How to indentify an ugly duckling property
Being able to spot an “ugly duckling” – a property which presents badly, but has the potential to be great – is a fine art. It can be learned, though.
Ugly ducklings are often overlooked because they look like hard work.
But many can be transformed into beautiful, profitable swans, with just "a little imagination and paint”. It’s about seeing past what a property looks like, to what it could look like.
The trick is to go for homes that are actually visually appealing, but they have ugly parts to them
Buyers should look for a property with "surface” problems only; which can be quickly and simply rejuvenated, without great expense.
Getting pest and building inspections done will flag up any major issues – like big plumbing or structural problems – which you really want to avoid as they can be costly. Keep it simple and go for a property that can be updated without too much work.
Here’s how you can spot a good ugly duckling: The bones of the building are good. The cupboards are in good condition and the benchtop can be transformed with a benchtop kit and new door handles.
Research about how much any work will cost and don’t get too emotionally invested.
In many cases, a property’s "ugliness” is down to bad paint.
Either the paint colour is out-of-date or was just the wrong choice in the beginning. But new paint is an easy fix, although it’s important to estimate the cost, as it can cost $5000 to paint a full house interior.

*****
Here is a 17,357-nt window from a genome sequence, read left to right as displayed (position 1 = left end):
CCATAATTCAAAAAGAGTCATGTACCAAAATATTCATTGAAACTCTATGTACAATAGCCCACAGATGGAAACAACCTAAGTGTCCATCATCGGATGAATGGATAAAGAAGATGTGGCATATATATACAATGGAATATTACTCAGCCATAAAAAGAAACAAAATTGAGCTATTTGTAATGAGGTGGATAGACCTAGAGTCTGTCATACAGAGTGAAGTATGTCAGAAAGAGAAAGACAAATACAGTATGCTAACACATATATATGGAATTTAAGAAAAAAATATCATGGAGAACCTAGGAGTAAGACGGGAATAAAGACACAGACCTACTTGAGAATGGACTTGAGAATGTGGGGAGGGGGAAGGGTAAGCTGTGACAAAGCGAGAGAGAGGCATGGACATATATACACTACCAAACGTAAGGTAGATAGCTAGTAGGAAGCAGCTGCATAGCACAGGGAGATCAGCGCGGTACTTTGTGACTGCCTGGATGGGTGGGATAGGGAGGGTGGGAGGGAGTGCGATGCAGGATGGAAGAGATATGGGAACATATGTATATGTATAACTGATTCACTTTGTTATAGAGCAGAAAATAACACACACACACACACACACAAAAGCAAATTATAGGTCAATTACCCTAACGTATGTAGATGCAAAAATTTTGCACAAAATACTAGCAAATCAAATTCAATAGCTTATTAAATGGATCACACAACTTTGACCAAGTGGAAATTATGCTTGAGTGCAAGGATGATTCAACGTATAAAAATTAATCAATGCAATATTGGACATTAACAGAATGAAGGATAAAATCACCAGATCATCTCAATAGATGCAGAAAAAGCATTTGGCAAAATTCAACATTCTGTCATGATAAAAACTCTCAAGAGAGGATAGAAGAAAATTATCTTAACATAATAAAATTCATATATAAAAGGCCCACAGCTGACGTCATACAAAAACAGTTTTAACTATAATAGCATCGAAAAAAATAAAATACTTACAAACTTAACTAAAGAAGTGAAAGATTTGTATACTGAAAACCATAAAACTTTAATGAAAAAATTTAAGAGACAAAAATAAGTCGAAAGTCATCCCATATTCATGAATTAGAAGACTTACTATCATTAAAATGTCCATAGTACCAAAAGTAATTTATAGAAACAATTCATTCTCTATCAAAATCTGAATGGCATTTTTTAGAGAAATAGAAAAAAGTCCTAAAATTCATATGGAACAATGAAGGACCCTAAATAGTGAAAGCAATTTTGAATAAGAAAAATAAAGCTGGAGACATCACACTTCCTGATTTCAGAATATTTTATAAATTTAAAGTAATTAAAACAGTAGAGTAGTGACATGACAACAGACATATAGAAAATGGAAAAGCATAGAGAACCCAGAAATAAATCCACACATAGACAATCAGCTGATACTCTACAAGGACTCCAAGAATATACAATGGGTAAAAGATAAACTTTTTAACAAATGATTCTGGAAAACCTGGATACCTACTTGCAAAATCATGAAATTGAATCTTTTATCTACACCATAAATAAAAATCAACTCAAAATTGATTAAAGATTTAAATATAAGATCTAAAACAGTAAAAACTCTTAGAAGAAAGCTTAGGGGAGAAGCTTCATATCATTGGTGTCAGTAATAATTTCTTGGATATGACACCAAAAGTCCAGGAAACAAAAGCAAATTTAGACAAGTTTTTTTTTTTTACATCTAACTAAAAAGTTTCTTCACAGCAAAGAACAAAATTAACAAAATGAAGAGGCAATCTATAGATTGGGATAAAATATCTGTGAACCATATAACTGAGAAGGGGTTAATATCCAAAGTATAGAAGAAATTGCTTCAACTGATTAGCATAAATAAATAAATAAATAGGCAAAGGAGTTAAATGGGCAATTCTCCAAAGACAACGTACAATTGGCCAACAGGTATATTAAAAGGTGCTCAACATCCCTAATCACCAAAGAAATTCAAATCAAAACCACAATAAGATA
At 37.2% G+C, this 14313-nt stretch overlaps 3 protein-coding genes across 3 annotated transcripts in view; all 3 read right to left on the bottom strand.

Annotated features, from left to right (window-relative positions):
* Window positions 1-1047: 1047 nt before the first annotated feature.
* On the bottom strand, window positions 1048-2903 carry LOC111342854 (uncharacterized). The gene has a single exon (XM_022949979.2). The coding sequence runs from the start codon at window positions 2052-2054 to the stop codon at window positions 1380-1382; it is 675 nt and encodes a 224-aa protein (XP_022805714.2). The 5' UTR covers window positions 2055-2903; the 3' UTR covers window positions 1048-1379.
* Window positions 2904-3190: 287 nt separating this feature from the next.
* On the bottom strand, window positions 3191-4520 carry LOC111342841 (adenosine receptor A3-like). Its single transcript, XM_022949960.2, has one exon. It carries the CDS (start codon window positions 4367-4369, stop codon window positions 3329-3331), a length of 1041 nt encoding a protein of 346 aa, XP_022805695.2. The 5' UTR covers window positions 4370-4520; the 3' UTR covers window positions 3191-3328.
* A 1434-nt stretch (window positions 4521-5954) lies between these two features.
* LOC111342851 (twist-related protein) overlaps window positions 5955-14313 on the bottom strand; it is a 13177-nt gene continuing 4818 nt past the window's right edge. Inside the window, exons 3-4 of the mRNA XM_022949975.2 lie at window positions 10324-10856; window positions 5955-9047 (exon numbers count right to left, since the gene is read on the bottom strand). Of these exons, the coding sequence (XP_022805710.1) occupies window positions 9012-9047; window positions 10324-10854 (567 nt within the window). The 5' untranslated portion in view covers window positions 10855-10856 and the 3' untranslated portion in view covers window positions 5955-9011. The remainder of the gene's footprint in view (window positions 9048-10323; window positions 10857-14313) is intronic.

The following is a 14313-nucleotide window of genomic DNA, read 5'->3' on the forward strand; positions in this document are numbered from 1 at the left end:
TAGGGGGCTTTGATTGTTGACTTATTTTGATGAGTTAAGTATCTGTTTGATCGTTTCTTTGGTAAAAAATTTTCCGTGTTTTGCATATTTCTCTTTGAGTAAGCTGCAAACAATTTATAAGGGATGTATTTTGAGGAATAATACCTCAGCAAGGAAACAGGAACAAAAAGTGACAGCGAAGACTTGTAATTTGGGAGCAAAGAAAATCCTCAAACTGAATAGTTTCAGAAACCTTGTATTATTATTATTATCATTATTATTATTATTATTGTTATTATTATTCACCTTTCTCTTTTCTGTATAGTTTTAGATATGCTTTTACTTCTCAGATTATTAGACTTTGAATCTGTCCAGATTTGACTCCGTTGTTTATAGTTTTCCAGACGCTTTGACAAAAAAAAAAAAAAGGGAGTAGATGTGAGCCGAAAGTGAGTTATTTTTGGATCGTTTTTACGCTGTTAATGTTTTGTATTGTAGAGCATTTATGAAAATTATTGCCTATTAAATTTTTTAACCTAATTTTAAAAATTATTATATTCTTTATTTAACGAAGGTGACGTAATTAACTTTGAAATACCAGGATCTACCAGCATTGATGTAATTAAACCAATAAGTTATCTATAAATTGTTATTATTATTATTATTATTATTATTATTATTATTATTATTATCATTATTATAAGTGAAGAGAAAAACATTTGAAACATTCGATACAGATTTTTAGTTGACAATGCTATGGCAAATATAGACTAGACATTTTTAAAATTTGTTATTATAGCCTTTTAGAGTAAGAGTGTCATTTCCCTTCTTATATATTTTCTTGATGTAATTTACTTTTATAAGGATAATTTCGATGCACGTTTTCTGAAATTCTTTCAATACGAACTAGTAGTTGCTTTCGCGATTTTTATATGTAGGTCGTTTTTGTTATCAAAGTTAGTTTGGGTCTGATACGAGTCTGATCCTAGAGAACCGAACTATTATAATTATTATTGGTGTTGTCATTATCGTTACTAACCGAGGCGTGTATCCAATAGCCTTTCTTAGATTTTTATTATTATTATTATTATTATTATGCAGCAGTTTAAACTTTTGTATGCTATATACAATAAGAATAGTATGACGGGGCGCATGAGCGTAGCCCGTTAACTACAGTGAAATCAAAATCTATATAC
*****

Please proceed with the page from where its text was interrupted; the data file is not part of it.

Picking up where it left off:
Old-fashioned gardens can also date a property, but with a few tweaks, they can be "changed up fast” too.
Morrissey explains a few other ways to quickly improve an ugly duckling, for those looking to sell quickly.
Change the garage door to a more modern door or outside, add a modern, but cost-effect shade sail, using the existing home and fence posts to add a modern feel.
On the interior, keep the quirks. Especially if you have a 1950 or 60s bathroom that is sound but just needs a cosmetic makeover.
Also, with great products like benchtop transformation kits available, home owners can re-rejuvenate their kitchen for as little as $1000